Ascot ascendant? Martin eyes neckwear comeback

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by Henry C. Jackson
Associated Press Writer

WASHINGTON (AP)—Roland Martin is talking revolution in this buttoned-down town.

“We’re going to do this one by one, person by person, block by block,” the talk show host and TV personality says.

Martin’s revolution has nothing to do with health care, bank bailouts or federal spending. It’s all about the lush puff of maroon silk underneath his chin.

An ascot…

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MAKING A STATEMENT—Roland Martin fixes his pocket square after putting on an ascot, May 14, in Washington.

Once the proud mark of an aristocrat, now an act of rebellion inside the Beltway.

Martin, owner of 70 or so ascots, has sported them at congressional galas and at least one White House Christmas party. He wears them regularly on CNN and on this particular Friday at the taping of his Sunday talk show for TV One, a Black-oriented cable network.

Martin’s love of ascots recently attracted the eye of Jon Stewart, host of Comedy Central’s “The Daily Show,” who playfully mocked Martin’s fashion statement, then donned a makeshift ascot of his own. Martin quickly deemed Stewart’s ascot as less than authentic—and promised to select a proper ascot from his personal collection and send it to the comic.

Convincing Jon Stewart is one thing. But this is Washington—a city well known for its power players, its monuments and perhaps its traffic, but seldom for its sartorial sense.

Can a place where off-the-rack suits from Brooks Brothers are de rigueur really embrace a flamboyant, forgotten fashion accouterment?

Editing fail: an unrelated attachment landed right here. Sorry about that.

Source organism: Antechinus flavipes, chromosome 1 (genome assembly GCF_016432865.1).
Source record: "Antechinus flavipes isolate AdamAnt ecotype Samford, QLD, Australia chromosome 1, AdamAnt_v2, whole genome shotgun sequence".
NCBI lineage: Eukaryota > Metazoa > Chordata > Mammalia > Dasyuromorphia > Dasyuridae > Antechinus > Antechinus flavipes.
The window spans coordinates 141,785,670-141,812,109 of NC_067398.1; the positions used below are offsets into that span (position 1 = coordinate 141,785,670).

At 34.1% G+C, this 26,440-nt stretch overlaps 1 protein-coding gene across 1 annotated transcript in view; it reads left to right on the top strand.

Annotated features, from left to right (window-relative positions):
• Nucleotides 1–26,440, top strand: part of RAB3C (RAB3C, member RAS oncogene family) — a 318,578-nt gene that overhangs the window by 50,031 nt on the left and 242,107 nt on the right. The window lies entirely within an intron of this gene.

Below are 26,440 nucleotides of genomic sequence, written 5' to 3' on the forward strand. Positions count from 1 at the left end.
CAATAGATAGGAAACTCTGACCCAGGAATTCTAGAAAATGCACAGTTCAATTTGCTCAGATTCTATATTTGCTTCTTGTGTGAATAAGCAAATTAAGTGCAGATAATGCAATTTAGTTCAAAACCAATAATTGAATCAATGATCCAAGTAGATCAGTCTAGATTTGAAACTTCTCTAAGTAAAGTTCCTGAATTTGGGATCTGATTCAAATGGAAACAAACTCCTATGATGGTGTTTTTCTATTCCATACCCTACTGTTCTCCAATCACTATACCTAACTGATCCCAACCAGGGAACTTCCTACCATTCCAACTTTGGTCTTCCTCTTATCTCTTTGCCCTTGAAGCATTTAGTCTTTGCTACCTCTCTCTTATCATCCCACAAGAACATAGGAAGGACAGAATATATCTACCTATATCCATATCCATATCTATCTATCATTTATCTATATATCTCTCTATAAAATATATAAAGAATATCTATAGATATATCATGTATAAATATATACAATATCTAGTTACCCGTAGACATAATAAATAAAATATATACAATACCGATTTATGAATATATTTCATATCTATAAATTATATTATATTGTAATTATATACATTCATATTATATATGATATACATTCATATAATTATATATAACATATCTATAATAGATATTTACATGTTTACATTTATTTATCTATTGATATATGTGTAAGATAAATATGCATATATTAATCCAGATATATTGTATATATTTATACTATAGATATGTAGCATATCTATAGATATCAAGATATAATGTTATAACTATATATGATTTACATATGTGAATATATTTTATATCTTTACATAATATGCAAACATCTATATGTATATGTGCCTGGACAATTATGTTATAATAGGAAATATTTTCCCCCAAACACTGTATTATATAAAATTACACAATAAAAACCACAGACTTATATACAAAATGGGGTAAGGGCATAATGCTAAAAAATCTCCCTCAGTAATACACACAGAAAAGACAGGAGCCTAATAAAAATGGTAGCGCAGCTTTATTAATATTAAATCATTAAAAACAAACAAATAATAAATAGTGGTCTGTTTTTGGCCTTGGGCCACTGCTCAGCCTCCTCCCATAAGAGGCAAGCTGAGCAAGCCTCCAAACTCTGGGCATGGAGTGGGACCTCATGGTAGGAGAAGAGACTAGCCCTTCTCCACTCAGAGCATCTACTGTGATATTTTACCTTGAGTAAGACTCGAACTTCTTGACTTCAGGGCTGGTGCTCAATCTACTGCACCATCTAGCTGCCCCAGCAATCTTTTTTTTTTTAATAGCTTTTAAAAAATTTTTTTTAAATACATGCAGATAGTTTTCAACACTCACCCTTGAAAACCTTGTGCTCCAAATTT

Well, it did at one time.

Ascot advocates correctly point out that past presidents liked to sport the wider neckwear. Local retailers also report the ascot is ascendant, although most caution that it takes a certain type of guy to pull it off.

“It takes a certain swagger,” Martin says.

At Andrew’s Ties, where only Italian-made neckwear is sold, manager Carlos Palma says the store’s chic, multi-hued collection of ascots draw regular interest.

“When someone is into them, they’re really into them,” Palma said. “A lot of people don’t know what to do with them at first. We have to tell them how to tie them, but once they understand, it’s a whole different story.”

Brian Coyne, 51, is not so sure. Wearing the standard D.C. uniform—dark suit, striped tie—as he drinks coffee in Union Station near the Capitol with similarly attired Bennett Blodgett, Coyne recalls last wearing an ascot “for about a week during college.”

“I think if I walked into a meeting today with elected officials, wearing an ascot, I might be asked to leave,” says Blodgett, 28. But, he adds, “they’d definitely remember me.”

Beneath the silk veneer of Martin’s ascot push is a simpler notion: Washingtonians should loosen up a little bit.

“D.C. is Urkel,” Martin says referring to the famous TV dork of the ’90s sitcom “Family Matters,” Steve Urkel. “I’m trying to get folks to understand you don’t have to be boring. It’s OK to be a little bit contrarian.”

James Cassaberry, a 47-year-old federal worker, agrees with Martin. “It’s a style of distinction. And it should come back to this area,” he said.

Still Cassaberry, notes “you can’t wear them all the time.”

That goes for Martin, too.

At Friday’s taping, Martin’s producer tells him to switch his ascot for a proper necktie because Cheryl Mills, chief of staff to Secretary of State Hillary Clinton, would arrive soon.

Martin does so, and greets his guest. Then Mills’ aide pipes up, asking:

“Where’s your ascot?”

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